Mutual funds, however, are required to disclose a bit more information about their holdings. That made Fidelity Investments an appealing option, though with lower risk comes lower reward.
"Mutual funds are limited to investing a max of 15 percent of net asset value in these private firms," Lowry warned me. "If you go and purchase this Fidelity fund, maybe 95 percent of what you buy will go into public firms, and just a small percent will go to Juul or Airbnb or Uber or those types of firms."
Undeterred, I decided to take a look at the corporation's website. I typed in "JUUL" and was easily able to find a fund that counted the company among its top-10 holdings. However, a Fidelity flack clarified to me over email that the fund was only available for investment, maddeningly, by other mutual funds. Meanwhile, another Fidelity search showed me that there were over 10,600 other mutual funds on offer that I would presumably have to inquire about individually.
This was not going to be that simple.
What I'd learned from speaking with Lowry, however, is that in order to gain some sense of what any given mutual fund is invested in, you can type the name of the fund into Google, plus the term "CIK"—or Central Index Key, a unique identifying number. Once you find it, you can pop the CIK into an SEC database called the Electronic Data Gathering, Analysis, and Retrieval system (EDGAR). From the list of forms that come up there, you can look for the most recent one labeled N-Q, which is basically a quarterly report. From there, you can click through to get at least an idea of what the fund actually holds.
Though the process is aided by some degree of technical knowledge, it's easy to replicate. But what if you—like I was—are working backward and know the name of the holding but not the fund?
"The short answer to your question is that it's very hard," Yiming Qian, a co-author of the aforementioned paper and business professor at the University of Iowa, told me when I called her. But just as I was about to say goodbye and despair, Qian conducted a feat of wizardry. As it turns out, I may not have money, but Qian had a very particular set of skills—coding skills, and a vast knowledge of databases most laypeople don't even know exist.
First off, she told me about a site called Crunchbase. While we were on the phone, she had me go there and type in "JUUL Labs," which brought up all kinds of info about the company, including details on its venture rounds. If you click on one, you can scroll down and find a link to an SEC filing form known as Form D. For our purposes, this is basically the document you file when you're in the early stages of being a company, as opposed to one that has already had, say, an initial public offering. What's important is that you can scroll down to Section Nine of a Form D, which showed that only type of securities offered by Juul Labs—at least in this latest funding round—were in equity.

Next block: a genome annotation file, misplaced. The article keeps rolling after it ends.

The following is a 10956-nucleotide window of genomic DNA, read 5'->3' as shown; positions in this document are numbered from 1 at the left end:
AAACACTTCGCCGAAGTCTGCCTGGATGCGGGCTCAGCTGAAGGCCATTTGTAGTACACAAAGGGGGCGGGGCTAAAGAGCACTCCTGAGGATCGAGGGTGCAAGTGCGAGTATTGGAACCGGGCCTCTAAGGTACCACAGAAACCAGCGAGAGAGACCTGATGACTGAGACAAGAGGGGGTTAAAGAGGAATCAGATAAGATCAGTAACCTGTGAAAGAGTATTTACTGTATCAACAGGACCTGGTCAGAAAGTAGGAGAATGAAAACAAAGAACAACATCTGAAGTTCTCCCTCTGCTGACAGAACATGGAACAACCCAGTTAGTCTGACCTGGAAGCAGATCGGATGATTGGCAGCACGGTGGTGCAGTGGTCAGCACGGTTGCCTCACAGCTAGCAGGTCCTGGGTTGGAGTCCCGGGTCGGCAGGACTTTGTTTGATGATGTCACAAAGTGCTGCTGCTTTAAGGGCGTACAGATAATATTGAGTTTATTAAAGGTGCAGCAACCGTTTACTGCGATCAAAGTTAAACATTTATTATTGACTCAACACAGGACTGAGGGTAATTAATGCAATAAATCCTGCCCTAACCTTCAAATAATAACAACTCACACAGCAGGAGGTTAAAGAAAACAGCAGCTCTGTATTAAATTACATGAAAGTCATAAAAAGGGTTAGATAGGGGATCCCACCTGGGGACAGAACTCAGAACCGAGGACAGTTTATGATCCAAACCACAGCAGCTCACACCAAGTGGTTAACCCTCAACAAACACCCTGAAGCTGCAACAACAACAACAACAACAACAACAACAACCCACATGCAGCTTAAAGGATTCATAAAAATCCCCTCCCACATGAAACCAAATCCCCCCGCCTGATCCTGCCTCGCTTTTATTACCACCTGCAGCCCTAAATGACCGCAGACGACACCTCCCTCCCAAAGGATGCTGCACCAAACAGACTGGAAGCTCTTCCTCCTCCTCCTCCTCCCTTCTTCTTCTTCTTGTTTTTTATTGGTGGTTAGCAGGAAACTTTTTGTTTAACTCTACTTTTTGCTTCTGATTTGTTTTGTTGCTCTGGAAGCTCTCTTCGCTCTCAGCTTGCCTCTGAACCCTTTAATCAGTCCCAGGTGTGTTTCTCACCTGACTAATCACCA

With that information, Qian was able to use her web crawling skills to look through all of Fidelity's CIK units that contained actively managed equity funds, type in each to EDGAR, and produce the report we were looking for.
Scrolling through it and locating Juul, I saw that just a tiny percentage of the Fidelity OTC Portfolio holdings resided in "tobacco," and only a subset of that was in the company I was looking for, as opposed to, say, Philip Morris International, Inc. Theoretically, you or I could look this fund up by its ticker symbol—FOCPX—and buy some of it pretty easily. But it wasn't clear how much good investing a modest amount in a massive fund with a microscopic piece of Juul would do.
In other words, my get-rich-quick scheme was in more trouble than ever.
Unless I suddenly became loaded enough to own or invest in a hedge fund or private equity firm, getting rich (or just a tiny bit richer) off Juul was looking pretty much impossible. Still, Lowry told me to be grateful for any scraps I could at least theoretically get of the vape company's enormous valuation. She explained that mutual funds are increasingly trending toward investment in private firms. Now that they're starting to dip their toes into that sector, it gives regular Joes like you and me a chance for what people in the business might call "exposure"—or a taste.
"If you have $1,000 to invest and you think Juul is the next big hit, can you invest in it? The answer is 'No,'" she said. "Can you get a tiny bit of exposure? Yes, you can. It just depends on how you want to look at it."